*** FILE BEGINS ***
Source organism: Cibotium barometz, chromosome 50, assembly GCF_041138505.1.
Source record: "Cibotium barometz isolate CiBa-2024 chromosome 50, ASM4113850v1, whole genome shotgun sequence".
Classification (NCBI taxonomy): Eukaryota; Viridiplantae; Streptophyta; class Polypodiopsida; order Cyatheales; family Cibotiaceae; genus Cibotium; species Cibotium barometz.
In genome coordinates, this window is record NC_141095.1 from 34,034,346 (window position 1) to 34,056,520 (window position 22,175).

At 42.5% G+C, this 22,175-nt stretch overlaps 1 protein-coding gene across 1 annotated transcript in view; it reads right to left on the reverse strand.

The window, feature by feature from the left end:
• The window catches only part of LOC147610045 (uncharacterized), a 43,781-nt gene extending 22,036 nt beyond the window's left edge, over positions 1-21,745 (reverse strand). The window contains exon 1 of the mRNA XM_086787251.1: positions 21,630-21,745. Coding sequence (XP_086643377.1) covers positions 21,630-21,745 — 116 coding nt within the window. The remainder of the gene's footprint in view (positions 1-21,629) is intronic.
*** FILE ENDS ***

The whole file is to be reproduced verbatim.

Source organism: Cibotium barometz, chromosome 50, assembly GCF_041138505.1.
Source record: "Cibotium barometz isolate CiBa-2024 chromosome 50, ASM4113850v1, whole genome shotgun sequence".
Classification (NCBI taxonomy): Eukaryota; Viridiplantae; Streptophyta; class Polypodiopsida; order Cyatheales; family Cibotiaceae; genus Cibotium; species Cibotium barometz.
In genome coordinates, this window is record NC_141095.1 from 34,034,346 (window position 1) to 34,056,520 (window position 22,175).

At 42.5% G+C, this 22,175-nt stretch overlaps 1 protein-coding gene across 1 annotated transcript in view; it reads right to left on the reverse strand.

The window, feature by feature from the left end:
• The window catches only part of LOC147610045 (uncharacterized), a 43,781-nt gene extending 22,036 nt beyond the window's left edge, over positions 1-21,745 (reverse strand). The window contains exon 1 of the mRNA XM_086787251.1: positions 21,630-21,745. Coding sequence (XP_086643377.1) covers positions 21,630-21,745 — 116 coding nt within the window. The remainder of the gene's footprint in view (positions 1-21,629) is intronic.